According to Niantic Bay Shellfish Farm owner Tim Londregan, selling direct to consumers — though it requires more effort on the part of the farmer — is better for business, as it creates more revenue per piece of shellfish sold than those sold through wholesalers. He and other farmers said oysters sold in bulk will typically sell for about 65 cents to 85 cents a piece. But when sold direct, a piece can go for $1 or less, depending on the amount purchased. Dine out on that same oyster, Londregan said, and a restaurant will charge double, even triple, the price.

    “It’s a better deal for (the consumer) to buy direct,” he said.

    And as people are held back from dining out as usual due to social-distancing protocols to stem the spread of COVID-19, Londregan argued that now, more than ever, is the best opportunity for those with seafood appetites to consider buying direct, as it not only helps the local shellfish industry but also offers an opportunity to learn how to enjoy shellfish at home, whether shucked raw or cooked.

    Londregan, who also has been planning drive-up tent events at his Main Street facility at the Marker 7 Marina in Niantic and who recently hired a director of sales position to manage the company's website, social media and other events to help bolster this new side business, said farms like his will now also have an opportunity to create deeper connections with the customers through direct sales, dispelling certain myths about what shellfish farming is.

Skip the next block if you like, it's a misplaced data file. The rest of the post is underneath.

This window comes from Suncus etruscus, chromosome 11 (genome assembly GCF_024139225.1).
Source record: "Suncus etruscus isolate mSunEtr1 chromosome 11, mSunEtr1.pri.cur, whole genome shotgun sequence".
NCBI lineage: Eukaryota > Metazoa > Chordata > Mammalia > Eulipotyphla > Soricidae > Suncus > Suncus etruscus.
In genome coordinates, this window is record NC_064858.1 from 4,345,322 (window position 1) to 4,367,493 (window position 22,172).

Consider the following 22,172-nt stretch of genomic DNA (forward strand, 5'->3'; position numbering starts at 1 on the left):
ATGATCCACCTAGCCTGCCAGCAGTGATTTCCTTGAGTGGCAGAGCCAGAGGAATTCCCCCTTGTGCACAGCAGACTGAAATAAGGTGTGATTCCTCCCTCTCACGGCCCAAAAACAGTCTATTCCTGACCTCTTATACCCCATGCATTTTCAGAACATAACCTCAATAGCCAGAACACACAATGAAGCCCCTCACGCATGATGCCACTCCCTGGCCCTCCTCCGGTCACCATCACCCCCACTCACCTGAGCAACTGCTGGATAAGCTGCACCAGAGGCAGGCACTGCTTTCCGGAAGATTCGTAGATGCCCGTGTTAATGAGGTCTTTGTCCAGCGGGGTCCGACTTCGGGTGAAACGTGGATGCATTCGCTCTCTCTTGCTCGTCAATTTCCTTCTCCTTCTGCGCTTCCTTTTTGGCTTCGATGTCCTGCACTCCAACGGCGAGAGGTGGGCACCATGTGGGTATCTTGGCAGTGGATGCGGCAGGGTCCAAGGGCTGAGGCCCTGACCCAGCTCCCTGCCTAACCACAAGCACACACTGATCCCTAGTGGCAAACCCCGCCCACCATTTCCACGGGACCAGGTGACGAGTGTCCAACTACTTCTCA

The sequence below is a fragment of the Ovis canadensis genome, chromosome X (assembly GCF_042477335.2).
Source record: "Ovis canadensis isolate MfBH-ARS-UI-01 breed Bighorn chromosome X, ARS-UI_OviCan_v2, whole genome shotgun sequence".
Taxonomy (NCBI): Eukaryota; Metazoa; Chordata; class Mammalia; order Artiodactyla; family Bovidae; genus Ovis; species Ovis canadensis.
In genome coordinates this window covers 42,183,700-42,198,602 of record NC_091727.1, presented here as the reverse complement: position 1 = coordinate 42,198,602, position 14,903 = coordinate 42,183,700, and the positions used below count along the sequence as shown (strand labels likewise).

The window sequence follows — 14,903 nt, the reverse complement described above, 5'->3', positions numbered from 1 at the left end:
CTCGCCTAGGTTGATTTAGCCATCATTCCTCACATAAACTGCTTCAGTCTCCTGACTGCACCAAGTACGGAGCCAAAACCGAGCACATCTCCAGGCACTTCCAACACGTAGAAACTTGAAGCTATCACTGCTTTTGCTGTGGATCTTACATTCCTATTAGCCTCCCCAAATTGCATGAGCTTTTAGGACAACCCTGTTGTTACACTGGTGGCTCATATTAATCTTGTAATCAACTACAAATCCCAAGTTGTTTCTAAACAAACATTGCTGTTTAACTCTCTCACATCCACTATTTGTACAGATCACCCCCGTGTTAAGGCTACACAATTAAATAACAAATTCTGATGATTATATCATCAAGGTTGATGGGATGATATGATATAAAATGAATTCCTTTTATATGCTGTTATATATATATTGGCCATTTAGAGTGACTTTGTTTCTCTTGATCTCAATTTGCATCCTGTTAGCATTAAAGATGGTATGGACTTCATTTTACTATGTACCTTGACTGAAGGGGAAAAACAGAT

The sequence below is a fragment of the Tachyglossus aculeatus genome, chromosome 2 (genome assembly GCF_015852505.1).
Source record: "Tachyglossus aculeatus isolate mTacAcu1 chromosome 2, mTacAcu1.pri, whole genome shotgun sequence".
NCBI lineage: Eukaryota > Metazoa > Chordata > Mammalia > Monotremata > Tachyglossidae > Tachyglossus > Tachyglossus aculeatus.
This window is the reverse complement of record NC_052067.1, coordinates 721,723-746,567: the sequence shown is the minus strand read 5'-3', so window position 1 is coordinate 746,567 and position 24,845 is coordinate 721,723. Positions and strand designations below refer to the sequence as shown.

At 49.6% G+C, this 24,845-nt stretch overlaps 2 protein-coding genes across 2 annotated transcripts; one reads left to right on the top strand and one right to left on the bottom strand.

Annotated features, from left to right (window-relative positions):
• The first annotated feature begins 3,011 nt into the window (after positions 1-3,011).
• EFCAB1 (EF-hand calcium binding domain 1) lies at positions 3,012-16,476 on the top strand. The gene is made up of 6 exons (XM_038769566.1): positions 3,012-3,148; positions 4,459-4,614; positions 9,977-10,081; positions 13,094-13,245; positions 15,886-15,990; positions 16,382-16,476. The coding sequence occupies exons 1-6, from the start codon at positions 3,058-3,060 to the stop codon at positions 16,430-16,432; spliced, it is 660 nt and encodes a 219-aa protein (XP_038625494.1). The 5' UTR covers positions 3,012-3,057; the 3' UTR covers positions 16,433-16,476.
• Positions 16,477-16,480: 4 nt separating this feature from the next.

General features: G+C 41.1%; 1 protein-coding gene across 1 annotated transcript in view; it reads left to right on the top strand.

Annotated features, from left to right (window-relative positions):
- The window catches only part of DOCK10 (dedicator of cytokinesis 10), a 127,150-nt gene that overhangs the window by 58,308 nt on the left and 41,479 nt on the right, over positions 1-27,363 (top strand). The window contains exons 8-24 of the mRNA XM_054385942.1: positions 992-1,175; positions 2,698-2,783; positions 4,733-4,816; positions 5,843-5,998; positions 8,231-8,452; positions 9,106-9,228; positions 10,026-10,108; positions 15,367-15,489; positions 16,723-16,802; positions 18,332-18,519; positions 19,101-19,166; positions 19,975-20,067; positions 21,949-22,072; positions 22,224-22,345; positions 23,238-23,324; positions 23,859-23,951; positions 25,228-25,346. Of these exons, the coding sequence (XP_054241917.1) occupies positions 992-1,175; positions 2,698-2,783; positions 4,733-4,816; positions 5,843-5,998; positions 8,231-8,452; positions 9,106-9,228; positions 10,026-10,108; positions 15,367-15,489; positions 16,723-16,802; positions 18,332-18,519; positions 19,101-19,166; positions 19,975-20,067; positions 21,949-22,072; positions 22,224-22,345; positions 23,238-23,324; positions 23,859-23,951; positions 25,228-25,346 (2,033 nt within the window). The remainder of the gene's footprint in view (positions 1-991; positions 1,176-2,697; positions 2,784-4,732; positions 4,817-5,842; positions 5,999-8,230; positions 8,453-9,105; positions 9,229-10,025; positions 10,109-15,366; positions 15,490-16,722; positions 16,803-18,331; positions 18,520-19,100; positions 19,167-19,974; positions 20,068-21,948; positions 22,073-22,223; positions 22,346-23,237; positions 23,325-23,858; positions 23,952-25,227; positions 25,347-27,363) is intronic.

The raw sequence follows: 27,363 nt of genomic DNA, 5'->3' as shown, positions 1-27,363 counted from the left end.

“I wish I started doing this sooner,” Londregan said by phone, explaining he only recently reorganized his website to accommodate direct sales. “When you sell direct, you make more money (per oyster), but it is also a way to connect with the community, to help them learn what your business is really about and who you are."

    He added he hopes the direct-to-consumer model will change the public perception of oysters from fancy hors d'oeuvres mostly sold at expensive restaurants to a meal anyone can whip up on the backyard grill.